Europe drought: German industry at risk as Rhine level falls


Germany’s main industry lobby group warned Tuesday that factories may have to throttle production or halt it completely because plunging water levels on the Rhine River are making it harder to transport cargo.

The Rhine’s level at Emmerich, near the Dutch border, dropped by a further four centimeters (1.6 inches) in 24 hours, hitting zero on the depth gauge.

Authorities say the shipping lane itself still has a depth of almost 200 centimeters (six feet, six inches), but the record low measurement Tuesday morning highlights the extreme lack of water caused by months of drought affecting much of Europe.

“The ongoing drought and the low water levels threaten the supply security of industry,” said Holger Loesch, deputy head of the BDI business lobby group.

Loesch said shifting cargo from river to train or transport was difficult because of limited rail capacity and a lack of drivers.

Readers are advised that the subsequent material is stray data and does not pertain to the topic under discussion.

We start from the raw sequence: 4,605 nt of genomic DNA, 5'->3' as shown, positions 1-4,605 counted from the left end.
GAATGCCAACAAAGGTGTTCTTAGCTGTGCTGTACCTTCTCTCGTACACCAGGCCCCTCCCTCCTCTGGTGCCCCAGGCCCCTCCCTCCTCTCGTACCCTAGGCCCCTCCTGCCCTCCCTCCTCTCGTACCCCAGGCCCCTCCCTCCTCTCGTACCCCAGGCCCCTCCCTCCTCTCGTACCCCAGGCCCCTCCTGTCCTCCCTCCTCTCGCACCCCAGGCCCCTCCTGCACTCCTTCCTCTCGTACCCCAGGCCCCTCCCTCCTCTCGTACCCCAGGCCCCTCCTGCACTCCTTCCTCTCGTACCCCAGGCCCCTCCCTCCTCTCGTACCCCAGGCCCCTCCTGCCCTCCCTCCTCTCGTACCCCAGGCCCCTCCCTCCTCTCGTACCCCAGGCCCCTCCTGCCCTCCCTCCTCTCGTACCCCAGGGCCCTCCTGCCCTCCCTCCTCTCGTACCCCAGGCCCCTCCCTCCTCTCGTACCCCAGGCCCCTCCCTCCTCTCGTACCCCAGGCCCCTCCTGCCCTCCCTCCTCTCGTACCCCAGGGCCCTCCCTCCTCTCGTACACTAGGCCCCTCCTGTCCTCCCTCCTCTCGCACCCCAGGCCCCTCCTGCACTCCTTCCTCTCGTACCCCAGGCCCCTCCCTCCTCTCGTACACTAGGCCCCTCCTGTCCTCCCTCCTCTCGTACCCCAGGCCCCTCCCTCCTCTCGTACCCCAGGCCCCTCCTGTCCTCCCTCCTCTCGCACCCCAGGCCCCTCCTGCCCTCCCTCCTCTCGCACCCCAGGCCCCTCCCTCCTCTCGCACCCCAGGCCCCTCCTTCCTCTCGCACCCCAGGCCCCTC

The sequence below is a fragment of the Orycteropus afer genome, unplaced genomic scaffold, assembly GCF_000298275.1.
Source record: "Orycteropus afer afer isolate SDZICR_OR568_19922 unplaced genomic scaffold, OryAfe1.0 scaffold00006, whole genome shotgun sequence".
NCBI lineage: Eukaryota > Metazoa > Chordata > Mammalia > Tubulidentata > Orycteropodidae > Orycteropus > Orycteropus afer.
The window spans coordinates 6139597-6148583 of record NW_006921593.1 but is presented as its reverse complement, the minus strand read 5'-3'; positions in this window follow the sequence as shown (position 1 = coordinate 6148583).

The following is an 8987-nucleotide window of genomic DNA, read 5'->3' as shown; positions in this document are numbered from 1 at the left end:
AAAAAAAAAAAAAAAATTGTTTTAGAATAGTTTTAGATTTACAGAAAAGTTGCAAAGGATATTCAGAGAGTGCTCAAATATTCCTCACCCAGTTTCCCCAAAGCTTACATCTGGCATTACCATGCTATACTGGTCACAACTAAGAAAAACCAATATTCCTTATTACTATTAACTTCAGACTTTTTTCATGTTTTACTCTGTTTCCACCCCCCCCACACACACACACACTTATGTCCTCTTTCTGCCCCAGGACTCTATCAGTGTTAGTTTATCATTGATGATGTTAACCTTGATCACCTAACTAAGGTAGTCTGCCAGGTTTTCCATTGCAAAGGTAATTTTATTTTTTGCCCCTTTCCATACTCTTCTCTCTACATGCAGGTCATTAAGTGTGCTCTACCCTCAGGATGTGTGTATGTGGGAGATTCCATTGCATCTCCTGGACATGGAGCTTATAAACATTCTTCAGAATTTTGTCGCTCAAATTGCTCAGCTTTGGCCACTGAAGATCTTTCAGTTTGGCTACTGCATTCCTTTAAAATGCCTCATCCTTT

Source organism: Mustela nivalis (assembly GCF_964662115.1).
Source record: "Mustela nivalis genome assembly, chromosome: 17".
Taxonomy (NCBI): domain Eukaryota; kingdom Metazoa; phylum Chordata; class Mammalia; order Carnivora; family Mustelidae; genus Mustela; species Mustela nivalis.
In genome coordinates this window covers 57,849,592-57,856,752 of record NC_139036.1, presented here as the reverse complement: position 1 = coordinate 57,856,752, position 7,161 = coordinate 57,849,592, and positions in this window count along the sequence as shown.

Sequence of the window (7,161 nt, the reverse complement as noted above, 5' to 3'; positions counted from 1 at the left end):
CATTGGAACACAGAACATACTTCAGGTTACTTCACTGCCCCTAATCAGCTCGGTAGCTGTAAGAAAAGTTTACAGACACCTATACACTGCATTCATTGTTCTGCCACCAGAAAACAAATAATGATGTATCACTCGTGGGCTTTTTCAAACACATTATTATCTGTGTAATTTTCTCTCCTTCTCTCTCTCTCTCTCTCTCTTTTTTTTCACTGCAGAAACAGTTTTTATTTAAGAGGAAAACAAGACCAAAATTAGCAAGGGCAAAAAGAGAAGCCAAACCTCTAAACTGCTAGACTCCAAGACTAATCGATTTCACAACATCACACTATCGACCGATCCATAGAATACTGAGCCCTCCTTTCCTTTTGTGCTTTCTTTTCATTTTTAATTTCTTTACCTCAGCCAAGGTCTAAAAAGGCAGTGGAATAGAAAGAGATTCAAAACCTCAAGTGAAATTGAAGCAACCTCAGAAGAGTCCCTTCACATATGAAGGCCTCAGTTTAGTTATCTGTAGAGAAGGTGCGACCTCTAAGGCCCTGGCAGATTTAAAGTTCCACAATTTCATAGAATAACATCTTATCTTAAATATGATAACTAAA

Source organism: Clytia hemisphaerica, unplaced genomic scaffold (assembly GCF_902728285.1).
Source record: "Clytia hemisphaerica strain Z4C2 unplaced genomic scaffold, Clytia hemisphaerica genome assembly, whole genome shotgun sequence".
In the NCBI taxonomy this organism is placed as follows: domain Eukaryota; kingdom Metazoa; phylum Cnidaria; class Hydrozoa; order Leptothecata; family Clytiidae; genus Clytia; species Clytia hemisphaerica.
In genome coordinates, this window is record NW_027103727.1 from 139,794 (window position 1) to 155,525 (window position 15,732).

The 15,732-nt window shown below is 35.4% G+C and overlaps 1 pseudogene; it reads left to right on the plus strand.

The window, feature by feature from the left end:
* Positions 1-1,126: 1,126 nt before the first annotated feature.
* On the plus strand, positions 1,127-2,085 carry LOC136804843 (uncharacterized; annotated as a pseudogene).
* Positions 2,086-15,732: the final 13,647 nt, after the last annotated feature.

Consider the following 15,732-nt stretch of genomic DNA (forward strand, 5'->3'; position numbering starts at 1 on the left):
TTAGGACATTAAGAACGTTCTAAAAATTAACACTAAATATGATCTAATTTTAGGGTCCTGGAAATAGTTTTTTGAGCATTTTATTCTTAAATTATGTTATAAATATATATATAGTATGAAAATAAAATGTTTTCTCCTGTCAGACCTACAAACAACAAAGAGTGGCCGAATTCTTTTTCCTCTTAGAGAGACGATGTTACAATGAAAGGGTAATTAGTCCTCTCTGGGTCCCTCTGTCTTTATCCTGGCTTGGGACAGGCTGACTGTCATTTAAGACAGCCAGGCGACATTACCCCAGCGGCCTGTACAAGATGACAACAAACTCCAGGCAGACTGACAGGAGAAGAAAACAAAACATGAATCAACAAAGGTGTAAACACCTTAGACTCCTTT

“It’s only a question of time before facilities in the chemical and steel industry have to be switched off, petroleum and construction materials won’t reach their destination, and high-capacity and heavy-goods transports can’t be carried out anymore,” he said, adding that this could lead to supply bottlenecks and short-time work might result.

Loesch warned that energy supplies could also be further strained as ships carrying coal and gasoline along the Rhine are affected.

Drivers in southern Germany already have to pay considerably more for fuel than those further north, according to Germany’s biggest motor club. The ADAC said diesel was being sold for under 1.82 euros ($1.84) per liter in Hamburg, while in the southwestern state of Baden-Wuerttemberg it cost on average 1.97 euros.

The BDI said droughts such as that seen this year could become more frequent in the future, and urged the government to help closely monitor water levels and react early to potential transportation problems on Germany’s waterways.

Experts say climate change is making extreme weather, including heatwaves and droughts, more likely.

Germany’s weather service has forecast heavy rain toward the end of the week that could provide some relief to river shipping companies.

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